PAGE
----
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Simple question, how do I shorten a call/name without using defines.

For example, I have a singleton that I have to call that is within a namespace (I cannot use using namespace blabla because it is not allowed) like so:

MyFW::GameRoot::Instance()->DoSomething();

Now I can assign that to a variable, which works somewhat if I am using it multiple times within the same class/function, but using it in many classes/functions it becomes cumbersome. I decided to use #define for it:

#define MyFW::GameRoot::Instance() ROOT //defined in GameRoot.h

ROOT->DoSomething(); //Used where-ever GameRoot.h is included

Much better, and I really like it especially because now wherever I see ROOT (color coded through V-Assist) I know what it is immediately... unless I have a breakpoint there and I need Visual Studio to resolve ROOT to show up in the watch window (or even hover over it to quickly pull up the object in debug), which it cannot do.

Is there any other option? What do you guys do to shorten names? Simply use local/member pointers to store the instance?

Thanks!

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4 Answers 4

up vote 2 down vote accepted

If you want to ease access across multiple functions, just use a helper function:

namespace {
    MyFW::GameRoot* root() { return MyFW::GameRoot::Instance(); }
}

// ...
root()->DoSomething();

Two characters more, but it with comes type-safety included.

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This unnecessarily adds function call cost at runtime. –  cape1232 Jul 16 '10 at 5:06
4  
@cape: No it won't unless you are using an antique compiler. The definition is visible and any compiler worth its grain will produce the same results. Check your facts first before downvoting. –  Georg Fritzsche Jul 16 '10 at 5:07
    
Touche on that. Separate objection is that it hides the use of Instance(), though. When you're debugging, you say, "Hey, what's root again, where'd it come from?" –  cape1232 Jul 16 '10 at 5:11
    
@cape: Thats what the source code is for - use "jump to definition" or however your IDE calls it. Whenever you make something more concise you hide information to some degree, so ... I could object to your answer on the same grounds - where is that namespace coming from? –  Georg Fritzsche Jul 16 '10 at 5:19
1  
@sergej: Compilers are free to ignore inline and are also free to inline functions not marked as such. Todays compilers will inline aggressively either way, especially in simple cases like this. –  Georg Fritzsche Jul 17 '10 at 15:13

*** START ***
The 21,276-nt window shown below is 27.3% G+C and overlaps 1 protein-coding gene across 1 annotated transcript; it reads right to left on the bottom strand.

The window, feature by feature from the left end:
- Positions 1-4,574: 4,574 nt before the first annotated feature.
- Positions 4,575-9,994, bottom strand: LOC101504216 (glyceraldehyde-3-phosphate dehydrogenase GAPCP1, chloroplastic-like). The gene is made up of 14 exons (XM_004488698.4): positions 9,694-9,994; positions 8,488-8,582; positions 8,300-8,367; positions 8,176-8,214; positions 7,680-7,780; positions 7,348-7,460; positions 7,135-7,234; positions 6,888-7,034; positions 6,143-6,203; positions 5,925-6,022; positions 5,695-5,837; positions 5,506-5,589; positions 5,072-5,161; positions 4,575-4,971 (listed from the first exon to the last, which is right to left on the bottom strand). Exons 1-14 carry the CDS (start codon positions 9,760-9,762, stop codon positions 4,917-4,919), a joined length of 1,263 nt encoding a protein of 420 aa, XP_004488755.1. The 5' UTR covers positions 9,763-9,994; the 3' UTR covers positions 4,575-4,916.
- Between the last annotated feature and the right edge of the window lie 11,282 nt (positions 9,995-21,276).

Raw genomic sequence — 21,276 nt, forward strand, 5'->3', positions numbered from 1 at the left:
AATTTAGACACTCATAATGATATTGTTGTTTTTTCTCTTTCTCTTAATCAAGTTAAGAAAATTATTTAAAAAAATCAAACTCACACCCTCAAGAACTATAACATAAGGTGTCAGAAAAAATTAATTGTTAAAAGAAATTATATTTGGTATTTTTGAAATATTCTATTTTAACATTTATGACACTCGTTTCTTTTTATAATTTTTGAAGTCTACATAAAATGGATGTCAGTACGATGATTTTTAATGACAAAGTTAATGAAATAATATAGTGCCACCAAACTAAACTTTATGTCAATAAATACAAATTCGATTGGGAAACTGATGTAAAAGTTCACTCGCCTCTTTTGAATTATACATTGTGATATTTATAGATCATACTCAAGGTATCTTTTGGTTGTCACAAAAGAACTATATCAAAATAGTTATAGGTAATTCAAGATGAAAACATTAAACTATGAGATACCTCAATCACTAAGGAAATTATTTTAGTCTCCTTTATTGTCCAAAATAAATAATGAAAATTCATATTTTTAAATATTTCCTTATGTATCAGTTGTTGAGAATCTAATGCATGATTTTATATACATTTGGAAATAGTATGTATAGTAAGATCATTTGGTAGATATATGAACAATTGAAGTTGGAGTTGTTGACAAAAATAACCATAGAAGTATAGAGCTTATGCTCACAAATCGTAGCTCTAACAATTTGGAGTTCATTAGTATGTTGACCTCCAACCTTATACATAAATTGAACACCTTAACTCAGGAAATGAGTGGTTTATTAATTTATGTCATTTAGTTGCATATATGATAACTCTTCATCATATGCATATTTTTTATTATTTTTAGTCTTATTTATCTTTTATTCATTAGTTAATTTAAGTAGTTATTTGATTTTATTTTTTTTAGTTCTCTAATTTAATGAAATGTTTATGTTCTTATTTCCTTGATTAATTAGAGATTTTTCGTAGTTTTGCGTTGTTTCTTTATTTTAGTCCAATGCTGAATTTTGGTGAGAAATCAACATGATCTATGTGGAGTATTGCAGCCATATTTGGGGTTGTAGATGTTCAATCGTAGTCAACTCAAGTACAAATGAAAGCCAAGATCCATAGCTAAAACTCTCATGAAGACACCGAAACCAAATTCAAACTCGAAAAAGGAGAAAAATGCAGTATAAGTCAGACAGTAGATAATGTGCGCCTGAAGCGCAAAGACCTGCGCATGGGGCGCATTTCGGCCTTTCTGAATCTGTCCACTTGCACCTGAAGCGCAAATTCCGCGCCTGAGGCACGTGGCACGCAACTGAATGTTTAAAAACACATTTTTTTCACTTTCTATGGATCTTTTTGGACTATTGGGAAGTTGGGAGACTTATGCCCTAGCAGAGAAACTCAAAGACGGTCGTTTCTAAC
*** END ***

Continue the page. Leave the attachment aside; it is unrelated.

You can't use using namespace ..., but can you use

namespace root=MyFW::GameRoot;

Then you can type

root::Instance()->DoSomething();

Defining a namespace like that is better than a #define. (I.e it can't get munged up somewhere else by mistake. The compiler knows what you are trying to do.)

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+1, this is one of those less used C++ features, also mentioned here: stackoverflow.com/questions/75538/hidden-features-of-c/… –  Naveen Jul 16 '10 at 5:03
1  
While we're in picking mode - how much better is that now: root::Instance()->f(); root::Instance()::g(); root::Instance()::h();. –  Georg Fritzsche Jul 16 '10 at 5:22
1  
namespace MyFW { class GameRoot { ... } }; at least my compiler tells me "foo.cc:36: error: `GameRoot' is not a namespace-name" –  akira Jul 16 '10 at 5:30
    
@Georg I agree it is minimally shorter in this case (though you could use namespace r=.... I get lots of use out of this technique because I use code that is often nested in 3 levels of namespace with long names. –  cape1232 Jul 16 '10 at 20:19
    
I realize I am replying here after quite some time, but I just tried this on another 'problem' area that I ran into and remembered your solution. namespace newAlias= SomeNameSpace::ClassName; does not work because a namespace alias can only be given to an existing namespace and not a symbol. So in this question's case, I can only give an alias to MyFW which is already short enough to not really require an alias. If the above is wrong, I would grateful for corrections/clarification. Thanks. –  Samaursa Oct 14 '10 at 3:33

Use local references:

MyFW::GameRoot& ROOT = *MyFW::GameRoot::Instance();

Do not use defines.

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This unnecessarily adds a new variable to solve a syntactic problem. –  cape1232 Jul 16 '10 at 5:08
2  
the assembler code i am looking at tells me otherwise. –  akira Jul 16 '10 at 5:19
    
In case you're wondering: for some reason SO decided to lock my vote in immediately after a misclick, thus a minor edit. –  Georg Fritzsche Jul 16 '10 at 5:36
    
i am far away from wondering :) –  akira Jul 16 '10 at 5:38
1  
@cape1232, reference is not a variable actually. It's just an alias for actual object. You cannot assign new value to the reference and using it doesn't have any cost in the result machine code. –  Kirill V. Lyadvinsky Jul 16 '10 at 6:49

The good way to do this (but never in a header) is

using MyFW::GameRoot;
GameRoot::Instance()->DoSomething;

This is a using declaration and is different from a using directive, which is what you mentioned above.

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This syntax assumes GameRoot is a class. –  rlbond Jul 16 '10 at 6:18
    
Forget i said anything, that must have been some minor brain malfunction :) –  Georg Fritzsche Jul 16 '10 at 6:49

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